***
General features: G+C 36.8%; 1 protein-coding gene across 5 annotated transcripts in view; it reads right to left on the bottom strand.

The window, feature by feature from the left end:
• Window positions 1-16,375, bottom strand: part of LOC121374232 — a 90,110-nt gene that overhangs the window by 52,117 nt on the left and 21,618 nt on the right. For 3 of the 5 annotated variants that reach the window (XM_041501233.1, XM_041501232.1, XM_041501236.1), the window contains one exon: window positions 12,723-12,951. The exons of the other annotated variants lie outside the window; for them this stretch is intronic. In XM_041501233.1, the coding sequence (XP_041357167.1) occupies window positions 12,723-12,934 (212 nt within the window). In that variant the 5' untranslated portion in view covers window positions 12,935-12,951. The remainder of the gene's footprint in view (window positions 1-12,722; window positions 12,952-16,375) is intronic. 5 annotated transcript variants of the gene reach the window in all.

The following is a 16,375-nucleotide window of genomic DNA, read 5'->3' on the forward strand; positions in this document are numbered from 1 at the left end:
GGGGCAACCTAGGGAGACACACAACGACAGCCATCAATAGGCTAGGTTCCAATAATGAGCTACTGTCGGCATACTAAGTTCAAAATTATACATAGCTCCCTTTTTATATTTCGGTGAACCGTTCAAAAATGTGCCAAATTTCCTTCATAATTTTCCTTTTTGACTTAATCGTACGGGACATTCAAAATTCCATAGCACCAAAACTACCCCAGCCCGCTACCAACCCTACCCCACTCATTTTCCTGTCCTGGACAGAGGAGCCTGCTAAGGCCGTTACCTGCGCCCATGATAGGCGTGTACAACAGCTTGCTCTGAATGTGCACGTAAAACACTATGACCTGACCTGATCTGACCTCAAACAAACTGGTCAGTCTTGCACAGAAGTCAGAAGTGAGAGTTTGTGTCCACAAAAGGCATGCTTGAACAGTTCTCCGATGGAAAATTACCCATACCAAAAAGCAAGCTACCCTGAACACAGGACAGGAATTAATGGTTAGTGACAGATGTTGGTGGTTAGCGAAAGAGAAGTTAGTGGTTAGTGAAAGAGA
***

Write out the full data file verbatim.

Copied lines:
General features: G+C 36.8%; 1 protein-coding gene across 5 annotated transcripts in view; it reads right to left on the bottom strand.

The window, feature by feature from the left end:
• Window positions 1-16,375, bottom strand: part of LOC121374232 — a 90,110-nt gene that overhangs the window by 52,117 nt on the left and 21,618 nt on the right. For 3 of the 5 annotated variants that reach the window (XM_041501233.1, XM_041501232.1, XM_041501236.1), the window contains one exon: window positions 12,723-12,951. The exons of the other annotated variants lie outside the window; for them this stretch is intronic. In XM_041501233.1, the coding sequence (XP_041357167.1) occupies window positions 12,723-12,934 (212 nt within the window). In that variant the 5' untranslated portion in view covers window positions 12,935-12,951. The remainder of the gene's footprint in view (window positions 1-12,722; window positions 12,952-16,375) is intronic. 5 annotated transcript variants of the gene reach the window in all.

The following is a 16,375-nucleotide window of genomic DNA, read 5'->3' on the forward strand; positions in this document are numbered from 1 at the left end:
GGGGCAACCTAGGGAGACACACAACGACAGCCATCAATAGGCTAGGTTCCAATAATGAGCTACTGTCGGCATACTAAGTTCAAAATTATACATAGCTCCCTTTTTATATTTCGGTGAACCGTTCAAAAATGTGCCAAATTTCCTTCATAATTTTCCTTTTTGACTTAATCGTACGGGACATTCAAAATTCCATAGCACCAAAACTACCCCAGCCCGCTACCAACCCTACCCCACTCATTTTCCTGTCCTGGACAGAGGAGCCTGCTAAGGCCGTTACCTGCGCCCATGATAGGCGTGTACAACAGCTTGCTCTGAATGTGCACGTAAAACACTATGACCTGACCTGATCTGACCTCAAACAAACTGGTCAGTCTTGCACAGAAGTCAGAAGTGAGAGTTTGTGTCCACAAAAGGCATGCTTGAACAGTTCTCCGATGGAAAATTACCCATACCAAAAAGCAAGCTACCCTGAACACAGGACAGGAATTAATGGTTAGTGACAGATGTTGGTGGTTAGCGAAAGAGAAGTTAGTGGTTAGTGAAAGAGA